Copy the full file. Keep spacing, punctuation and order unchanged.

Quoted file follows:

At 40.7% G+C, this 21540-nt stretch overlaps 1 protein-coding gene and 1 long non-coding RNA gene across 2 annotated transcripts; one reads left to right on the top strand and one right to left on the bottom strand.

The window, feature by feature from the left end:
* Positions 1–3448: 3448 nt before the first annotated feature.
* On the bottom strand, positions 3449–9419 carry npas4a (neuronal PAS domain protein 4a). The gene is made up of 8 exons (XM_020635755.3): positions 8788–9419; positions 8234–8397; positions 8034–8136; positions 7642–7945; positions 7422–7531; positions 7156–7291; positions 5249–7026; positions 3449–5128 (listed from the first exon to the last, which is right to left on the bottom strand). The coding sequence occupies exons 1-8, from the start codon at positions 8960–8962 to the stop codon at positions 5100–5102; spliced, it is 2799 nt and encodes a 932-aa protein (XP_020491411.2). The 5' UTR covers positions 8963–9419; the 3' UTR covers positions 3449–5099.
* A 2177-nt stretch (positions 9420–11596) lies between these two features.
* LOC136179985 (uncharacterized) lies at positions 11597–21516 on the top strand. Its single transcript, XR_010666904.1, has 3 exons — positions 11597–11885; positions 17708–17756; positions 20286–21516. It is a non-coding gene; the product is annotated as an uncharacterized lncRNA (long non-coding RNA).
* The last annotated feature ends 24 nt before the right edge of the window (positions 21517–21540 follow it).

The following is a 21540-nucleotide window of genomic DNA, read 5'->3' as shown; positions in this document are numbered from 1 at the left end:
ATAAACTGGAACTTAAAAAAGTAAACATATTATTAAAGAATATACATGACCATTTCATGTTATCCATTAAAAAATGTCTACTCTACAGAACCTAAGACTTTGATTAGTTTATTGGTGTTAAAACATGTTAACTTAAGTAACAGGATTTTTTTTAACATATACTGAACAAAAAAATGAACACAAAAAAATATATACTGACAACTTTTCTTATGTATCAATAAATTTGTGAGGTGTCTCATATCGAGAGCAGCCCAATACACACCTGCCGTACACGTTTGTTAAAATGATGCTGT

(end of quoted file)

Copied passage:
At 40.7% G+C, this 21540-nt stretch overlaps 1 protein-coding gene and 1 long non-coding RNA gene across 2 annotated transcripts; one reads left to right on the top strand and one right to left on the bottom strand.

The window, feature by feature from the left end:
* Positions 1–3448: 3448 nt before the first annotated feature.
* On the bottom strand, positions 3449–9419 carry npas4a (neuronal PAS domain protein 4a). The gene is made up of 8 exons (XM_020635755.3): positions 8788–9419; positions 8234–8397; positions 8034–8136; positions 7642–7945; positions 7422–7531; positions 7156–7291; positions 5249–7026; positions 3449–5128 (listed from the first exon to the last, which is right to left on the bottom strand). The coding sequence occupies exons 1-8, from the start codon at positions 8960–8962 to the stop codon at positions 5100–5102; spliced, it is 2799 nt and encodes a 932-aa protein (XP_020491411.2). The 5' UTR covers positions 8963–9419; the 3' UTR covers positions 3449–5099.
* A 2177-nt stretch (positions 9420–11596) lies between these two features.
* LOC136179985 (uncharacterized) lies at positions 11597–21516 on the top strand. Its single transcript, XR_010666904.1, has 3 exons — positions 11597–11885; positions 17708–17756; positions 20286–21516. It is a non-coding gene; the product is annotated as an uncharacterized lncRNA (long non-coding RNA).
* The last annotated feature ends 24 nt before the right edge of the window (positions 21517–21540 follow it).

The following is a 21540-nucleotide window of genomic DNA, read 5'->3' as shown; positions in this document are numbered from 1 at the left end:
ATAAACTGGAACTTAAAAAAGTAAACATATTATTAAAGAATATACATGACCATTTCATGTTATCCATTAAAAAATGTCTACTCTACAGAACCTAAGACTTTGATTAGTTTATTGGTGTTAAAACATGTTAACTTAAGTAACAGGATTTTTTTTAACATATACTGAACAAAAAAATGAACACAAAAAAATATATACTGACAACTTTTCTTATGTATCAATAAATTTGTGAGGTGTCTCATATCGAGAGCAGCCCAATACACACCTGCCGTACACGTTTGTTAAAATGATGCTGT